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Articles containing the keyword 'allometry'

Category: Research article

article id 10415, category Research article
Lele Lu, Sophan Chhin, Jianguo Zhang, Xiongqing Zhang. (2021). Modelling tree height-diameter allometry of Chinese fir in relation to stand and climate variables through Bayesian model averaging approach. Silva Fennica vol. 55 no. 2 article id 10415. https://doi.org/10.14214/sf.10415
Keywords: Cunninghamia lanceolata; Bayesian model averaging; height-diameter allometry; stand and climate variables; stepwise regression
Highlights: Bayesian model averaging (BMA) and stepwise regression (SR) were compared for modelling tree height-diameter allometry; The model acquired by SR was equal to the model with the third highest posterior probability of the BMA models; BMA produced estimates of the model parameters with slightly narrower ranges around the estimate of the population parameter; Temperature was the dominant climate variable shaping the allometry.
Abstract | Full text in HTML | Full text in PDF | Author Info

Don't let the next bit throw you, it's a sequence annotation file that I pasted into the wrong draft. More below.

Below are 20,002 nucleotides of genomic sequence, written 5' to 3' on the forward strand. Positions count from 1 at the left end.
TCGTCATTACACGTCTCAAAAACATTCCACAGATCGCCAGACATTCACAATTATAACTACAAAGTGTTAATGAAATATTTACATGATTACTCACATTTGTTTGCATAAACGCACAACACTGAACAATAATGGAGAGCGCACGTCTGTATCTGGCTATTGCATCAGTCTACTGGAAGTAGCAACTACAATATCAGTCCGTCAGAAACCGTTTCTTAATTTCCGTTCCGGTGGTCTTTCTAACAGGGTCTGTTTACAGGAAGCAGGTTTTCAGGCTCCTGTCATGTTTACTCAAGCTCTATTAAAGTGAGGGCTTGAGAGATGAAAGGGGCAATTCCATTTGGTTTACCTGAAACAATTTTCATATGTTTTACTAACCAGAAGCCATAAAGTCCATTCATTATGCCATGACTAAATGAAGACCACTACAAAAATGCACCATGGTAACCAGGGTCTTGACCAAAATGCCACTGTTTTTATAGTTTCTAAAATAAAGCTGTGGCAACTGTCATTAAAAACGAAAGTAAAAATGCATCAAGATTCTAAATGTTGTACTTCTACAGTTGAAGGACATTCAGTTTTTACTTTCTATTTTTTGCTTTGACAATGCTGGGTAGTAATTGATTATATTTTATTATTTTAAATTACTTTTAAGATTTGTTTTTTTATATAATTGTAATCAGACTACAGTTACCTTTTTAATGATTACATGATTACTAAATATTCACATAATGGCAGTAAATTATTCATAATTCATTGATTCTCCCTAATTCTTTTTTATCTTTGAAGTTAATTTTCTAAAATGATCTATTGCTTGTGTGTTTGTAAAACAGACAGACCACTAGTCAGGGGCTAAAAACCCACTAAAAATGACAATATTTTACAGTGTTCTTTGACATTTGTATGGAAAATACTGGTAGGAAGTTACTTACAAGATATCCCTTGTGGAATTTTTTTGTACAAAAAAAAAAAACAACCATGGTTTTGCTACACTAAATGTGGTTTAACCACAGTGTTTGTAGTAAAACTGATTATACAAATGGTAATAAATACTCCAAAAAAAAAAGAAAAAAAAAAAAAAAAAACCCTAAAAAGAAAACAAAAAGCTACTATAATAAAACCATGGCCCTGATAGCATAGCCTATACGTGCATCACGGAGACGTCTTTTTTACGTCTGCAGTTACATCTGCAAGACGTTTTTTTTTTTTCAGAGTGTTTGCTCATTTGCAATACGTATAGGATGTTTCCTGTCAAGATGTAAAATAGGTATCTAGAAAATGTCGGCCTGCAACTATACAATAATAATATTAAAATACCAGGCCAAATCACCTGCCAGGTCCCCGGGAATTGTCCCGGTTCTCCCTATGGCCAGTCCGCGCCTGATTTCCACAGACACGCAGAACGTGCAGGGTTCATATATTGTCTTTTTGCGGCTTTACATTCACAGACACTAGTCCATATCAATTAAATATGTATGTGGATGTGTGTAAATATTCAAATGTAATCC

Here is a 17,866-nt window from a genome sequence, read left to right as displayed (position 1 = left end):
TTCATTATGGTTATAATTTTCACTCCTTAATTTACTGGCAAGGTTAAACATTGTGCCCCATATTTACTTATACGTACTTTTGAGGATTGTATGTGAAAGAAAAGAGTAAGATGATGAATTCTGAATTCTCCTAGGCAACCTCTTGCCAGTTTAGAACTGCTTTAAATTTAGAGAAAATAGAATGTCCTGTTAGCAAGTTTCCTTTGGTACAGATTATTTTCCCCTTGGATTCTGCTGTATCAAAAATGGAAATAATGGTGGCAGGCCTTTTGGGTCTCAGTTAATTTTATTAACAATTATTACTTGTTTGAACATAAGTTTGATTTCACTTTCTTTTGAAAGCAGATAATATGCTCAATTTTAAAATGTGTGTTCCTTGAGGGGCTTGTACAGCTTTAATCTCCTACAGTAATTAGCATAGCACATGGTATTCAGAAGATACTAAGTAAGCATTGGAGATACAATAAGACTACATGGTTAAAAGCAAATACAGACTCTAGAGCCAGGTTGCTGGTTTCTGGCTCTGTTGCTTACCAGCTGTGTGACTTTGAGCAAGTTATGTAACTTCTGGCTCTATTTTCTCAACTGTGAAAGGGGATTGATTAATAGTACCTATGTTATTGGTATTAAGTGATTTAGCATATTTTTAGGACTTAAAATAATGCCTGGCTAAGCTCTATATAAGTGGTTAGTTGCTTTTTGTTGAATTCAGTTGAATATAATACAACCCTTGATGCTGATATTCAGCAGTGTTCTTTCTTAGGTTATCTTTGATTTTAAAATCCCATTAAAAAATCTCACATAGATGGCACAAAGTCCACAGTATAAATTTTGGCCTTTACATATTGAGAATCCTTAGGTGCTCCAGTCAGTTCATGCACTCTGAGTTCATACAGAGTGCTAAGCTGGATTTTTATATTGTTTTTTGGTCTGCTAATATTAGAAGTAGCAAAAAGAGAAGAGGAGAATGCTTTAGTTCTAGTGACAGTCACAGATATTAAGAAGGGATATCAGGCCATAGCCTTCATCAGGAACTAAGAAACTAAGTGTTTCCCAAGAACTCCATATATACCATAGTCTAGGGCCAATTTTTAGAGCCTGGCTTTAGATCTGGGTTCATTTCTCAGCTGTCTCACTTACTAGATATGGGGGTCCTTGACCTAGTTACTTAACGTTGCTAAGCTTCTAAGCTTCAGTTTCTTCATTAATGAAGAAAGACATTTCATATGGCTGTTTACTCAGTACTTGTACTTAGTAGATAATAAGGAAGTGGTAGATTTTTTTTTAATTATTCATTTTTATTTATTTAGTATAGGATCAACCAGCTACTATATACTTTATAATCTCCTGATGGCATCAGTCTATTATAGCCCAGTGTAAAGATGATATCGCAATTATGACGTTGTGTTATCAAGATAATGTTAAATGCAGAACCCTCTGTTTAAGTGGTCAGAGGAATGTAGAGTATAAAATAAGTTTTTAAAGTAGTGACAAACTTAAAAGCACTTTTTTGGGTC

Tree height-diameter allometry reflects the response of specific species to above and belowground resource allocation patterns. However, traditional methods (e.g. stepwise regression (SR)) may ignore model uncertainty during the variable selection process. In this study, 450 trees of Chinese fir (Cunninghamia lanceolata (Lamb.) Hook.) grown at five spacings were used. We explored the height-diameter allometry in relation to stand and climate variables through Bayesian model averaging (BMA) and identifying the contributions of these variables to the allometry, as well as comparing with the SR method. Results showed the SR model was equal to the model with the third highest posterior probability of the BMA models. Although parameter estimates from the SR method were similar to BMA, BMA produced estimates with slightly narrower 95% intervals. Heights increased with increasing planting density, dominant height, and mean annual temperature, but decreased with increasing stand basal area and summer mean maximum temperature. The results indicated that temperature was the dominant climate variable shaping the height-diameter allometry for Chinese fir plantations. While the SR model included the mean coldest month temperature and winter mean minimum temperature, these variables were excluded in BMA, which indicated that redundant variables can be removed through BMA.